Do you like to travel around town in your car, or perhaps in a taxi, tro tro, or bus and sit by the window and look out with the window down, and the wind blowing in your face? Or maybe you like to take a short walk during your lunch break while at work to clear your mind of your busy activities going on in the office.
Well…. I’d WAIT to do any of this and perhaps go out and check the air, see how it smells and looks today, because that air may not be too healthy for you. This morning, like every other morning of the past three weeks during my visit to Accra, I took my daily tro tro journey downtown to my internship. The ride did not seem too different, however, I was soon to find out it was quite different. As I sat in my seat of the tro tro, passing the Circle, I caught out of the corner of my eye a glimpse of, what turned out to be a dark, hazy cloud, hovering very low and close to the thruway outside the window of my bus.
This cloud grabbed my attention because I had never seen a cloud like this before. It was not just a regular cloud, but in fact a giant cloud of pollution that had formed from all the pollutants in the air coming from the factories, and quite evidently from the motor vehicles traveling throughout the city.
Arriving only just a few weeks ago to Accra, I have had the reoccurring circumstance of seeing and smelling these dark, hazy fumes while travelling all across the city every day, but I had never fully noticed the impact of them until seeing this very large, very dark, very hazy cloud.
As I looked more intensely out the window of my bus at this cloud, I realized that since boarding the bus that morning, there had been an older woman sitting fairly close to the open window who had a horrible, unceasing cough. After sitting, thinking for a few moments about what the cloud and the woman’s cough could be from, I was then able to easily tell that it had been from that cloud, and more presumably many other clouds like this one throughout the woman’s life, and the fumes that were coming from it and sitting over the city due to the country’s general lack of enforced emissions standards, and a lack of concern for the polluting of the environment throughout the Accra area, and across Ghana. I noticed as I glanced around at our neighbouring vehicles that the vast majority of vehicles in the general area had had noticeably thick, endless, dark fumes flowing out of their back ends forming their own small versions of the larger cloud ahead.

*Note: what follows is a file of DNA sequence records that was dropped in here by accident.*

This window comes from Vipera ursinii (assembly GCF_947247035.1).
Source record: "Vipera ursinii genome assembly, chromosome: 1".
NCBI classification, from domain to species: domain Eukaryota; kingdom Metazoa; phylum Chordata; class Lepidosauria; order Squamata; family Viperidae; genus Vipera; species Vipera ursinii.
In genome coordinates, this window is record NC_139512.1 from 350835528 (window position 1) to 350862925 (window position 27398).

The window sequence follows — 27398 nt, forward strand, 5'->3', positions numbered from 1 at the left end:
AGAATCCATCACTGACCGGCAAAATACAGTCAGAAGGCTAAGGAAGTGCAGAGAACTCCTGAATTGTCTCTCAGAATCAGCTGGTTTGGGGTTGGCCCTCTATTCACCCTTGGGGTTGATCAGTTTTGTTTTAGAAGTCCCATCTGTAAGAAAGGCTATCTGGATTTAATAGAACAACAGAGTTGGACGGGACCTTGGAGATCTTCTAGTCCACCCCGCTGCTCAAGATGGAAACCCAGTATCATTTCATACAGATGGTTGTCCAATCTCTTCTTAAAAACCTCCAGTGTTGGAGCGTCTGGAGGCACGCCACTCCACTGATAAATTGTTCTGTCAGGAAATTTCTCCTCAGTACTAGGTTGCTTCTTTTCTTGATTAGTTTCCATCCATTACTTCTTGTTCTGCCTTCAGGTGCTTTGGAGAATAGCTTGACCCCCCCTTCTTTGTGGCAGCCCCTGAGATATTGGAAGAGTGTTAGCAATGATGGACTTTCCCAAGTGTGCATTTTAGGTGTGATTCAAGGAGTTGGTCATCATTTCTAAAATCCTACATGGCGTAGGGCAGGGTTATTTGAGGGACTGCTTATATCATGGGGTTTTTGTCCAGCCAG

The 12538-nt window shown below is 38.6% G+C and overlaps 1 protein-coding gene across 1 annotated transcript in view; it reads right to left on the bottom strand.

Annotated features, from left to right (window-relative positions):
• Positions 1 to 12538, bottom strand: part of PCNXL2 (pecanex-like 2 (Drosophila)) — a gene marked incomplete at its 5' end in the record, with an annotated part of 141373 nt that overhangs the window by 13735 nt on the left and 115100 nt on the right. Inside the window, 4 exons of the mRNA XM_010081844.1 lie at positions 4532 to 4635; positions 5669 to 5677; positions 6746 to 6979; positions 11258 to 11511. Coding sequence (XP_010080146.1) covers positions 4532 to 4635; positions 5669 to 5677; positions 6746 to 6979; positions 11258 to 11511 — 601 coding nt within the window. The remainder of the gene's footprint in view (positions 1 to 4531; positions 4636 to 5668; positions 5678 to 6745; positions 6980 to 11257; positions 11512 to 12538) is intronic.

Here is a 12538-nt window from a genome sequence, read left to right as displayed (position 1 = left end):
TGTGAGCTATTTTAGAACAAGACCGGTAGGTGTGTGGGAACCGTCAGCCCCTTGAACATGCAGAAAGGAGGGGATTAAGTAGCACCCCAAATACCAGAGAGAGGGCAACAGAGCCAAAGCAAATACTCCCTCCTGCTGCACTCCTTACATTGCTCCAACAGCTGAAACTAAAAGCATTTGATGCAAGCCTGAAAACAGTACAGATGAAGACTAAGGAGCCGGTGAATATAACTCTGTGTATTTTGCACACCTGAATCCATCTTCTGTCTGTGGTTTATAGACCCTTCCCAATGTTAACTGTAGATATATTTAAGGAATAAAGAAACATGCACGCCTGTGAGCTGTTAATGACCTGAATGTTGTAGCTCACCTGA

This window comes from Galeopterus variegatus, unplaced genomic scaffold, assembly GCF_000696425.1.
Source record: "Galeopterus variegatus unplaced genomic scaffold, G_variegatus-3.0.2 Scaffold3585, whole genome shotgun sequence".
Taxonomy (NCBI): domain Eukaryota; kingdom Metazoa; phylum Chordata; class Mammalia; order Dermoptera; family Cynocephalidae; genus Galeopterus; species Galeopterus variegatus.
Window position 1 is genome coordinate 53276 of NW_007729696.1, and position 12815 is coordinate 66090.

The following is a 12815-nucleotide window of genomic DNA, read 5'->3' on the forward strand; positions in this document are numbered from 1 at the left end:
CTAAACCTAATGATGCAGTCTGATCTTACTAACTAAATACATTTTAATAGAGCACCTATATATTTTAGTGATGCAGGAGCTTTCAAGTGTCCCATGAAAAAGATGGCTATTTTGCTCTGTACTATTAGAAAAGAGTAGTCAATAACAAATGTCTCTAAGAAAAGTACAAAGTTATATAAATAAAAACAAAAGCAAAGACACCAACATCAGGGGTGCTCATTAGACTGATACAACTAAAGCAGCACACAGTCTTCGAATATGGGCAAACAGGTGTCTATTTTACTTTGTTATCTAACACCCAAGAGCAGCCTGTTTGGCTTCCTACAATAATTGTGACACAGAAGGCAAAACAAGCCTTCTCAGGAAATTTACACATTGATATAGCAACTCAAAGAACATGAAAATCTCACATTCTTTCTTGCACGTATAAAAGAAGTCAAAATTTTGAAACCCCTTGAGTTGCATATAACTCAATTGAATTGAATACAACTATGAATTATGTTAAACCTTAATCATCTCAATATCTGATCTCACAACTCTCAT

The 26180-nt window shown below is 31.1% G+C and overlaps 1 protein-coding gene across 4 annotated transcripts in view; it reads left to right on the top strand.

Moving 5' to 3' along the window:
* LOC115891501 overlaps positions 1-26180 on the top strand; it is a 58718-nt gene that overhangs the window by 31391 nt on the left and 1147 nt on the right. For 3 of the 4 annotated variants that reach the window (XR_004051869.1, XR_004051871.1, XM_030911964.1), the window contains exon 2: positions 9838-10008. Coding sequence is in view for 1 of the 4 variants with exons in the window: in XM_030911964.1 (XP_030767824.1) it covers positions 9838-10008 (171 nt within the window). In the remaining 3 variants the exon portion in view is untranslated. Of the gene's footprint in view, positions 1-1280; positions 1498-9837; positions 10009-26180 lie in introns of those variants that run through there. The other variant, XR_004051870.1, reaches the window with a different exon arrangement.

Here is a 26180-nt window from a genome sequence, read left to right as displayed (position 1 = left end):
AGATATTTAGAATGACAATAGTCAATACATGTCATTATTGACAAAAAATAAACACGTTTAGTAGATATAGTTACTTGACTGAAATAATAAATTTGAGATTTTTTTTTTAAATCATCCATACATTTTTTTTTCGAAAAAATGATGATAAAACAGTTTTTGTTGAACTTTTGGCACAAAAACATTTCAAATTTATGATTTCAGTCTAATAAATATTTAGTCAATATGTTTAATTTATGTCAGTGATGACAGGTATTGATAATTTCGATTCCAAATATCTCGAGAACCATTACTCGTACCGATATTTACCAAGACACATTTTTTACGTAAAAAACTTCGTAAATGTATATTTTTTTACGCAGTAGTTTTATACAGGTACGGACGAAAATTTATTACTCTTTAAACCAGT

Over the past few weeks, as I’ve travelled in and out of the city traffic, I too, like the woman on the bus, have had some type of sickness come about, almost entirely been brought about while driving with the vehicles windows rolled down. The hazy, foul smelling fumes enter in with the flowing air in and out of the vehicle, hitting our faces in the form of enduring headaches, congested nasal system, heavy coughs, irritated eyes, or exhaustion.
The polluted air here in Ghana both disturbs and surprises me. Knowing that at a time when a large number of countries are being greatly affected by the adverse environmental changes being brought about by the rise in gas emissions around the world and trying to improve, an outsider would think that Ghana, being a nation in the middle of the climate change disaster, would be working to find immediate ways to limit effects of climate change on its nation.
Despite the setbacks that Ghana has faced, it can draw on the benefits of being a young, growing nation. It has the ability to look upon the mistakes and blunders of other nations that have already industrialized, and build upon them as ways to develop their own transit systems.
Travelling through Ghana, a visitor can tell that there is an obvious effort by the government to build an efficient transit system. This system consists of taxis, tro tros, and buses (which were first introduced in 2003 under Pres. Kufuor’s administration as an alternative to tro tros), which serve the country’s cities.
Just the development of tro tros alone in my opinion, has been one of the best ideas of mass transportation in modern times. The trips in them are generally comfortable and not too packed feeling. They are fairly cheaper than taxis or cars, and usually cost around half a cedi for a one-way trip.
Having said all this, one can tell that the Ghanaian government has taken a stance, but it must take a more drastic step of helping the transit system grow. It should take the steps of funding and developing cleaner, more reliant tro tros, buses, and taxis that are environmentally friendly and beneficial for the development of Ghana and its people.
A country that has as obvious of a pollution problem that Ghana does cannot just sit around and wait to fix this problem.
Ghana must act!
Source: Justin Borom
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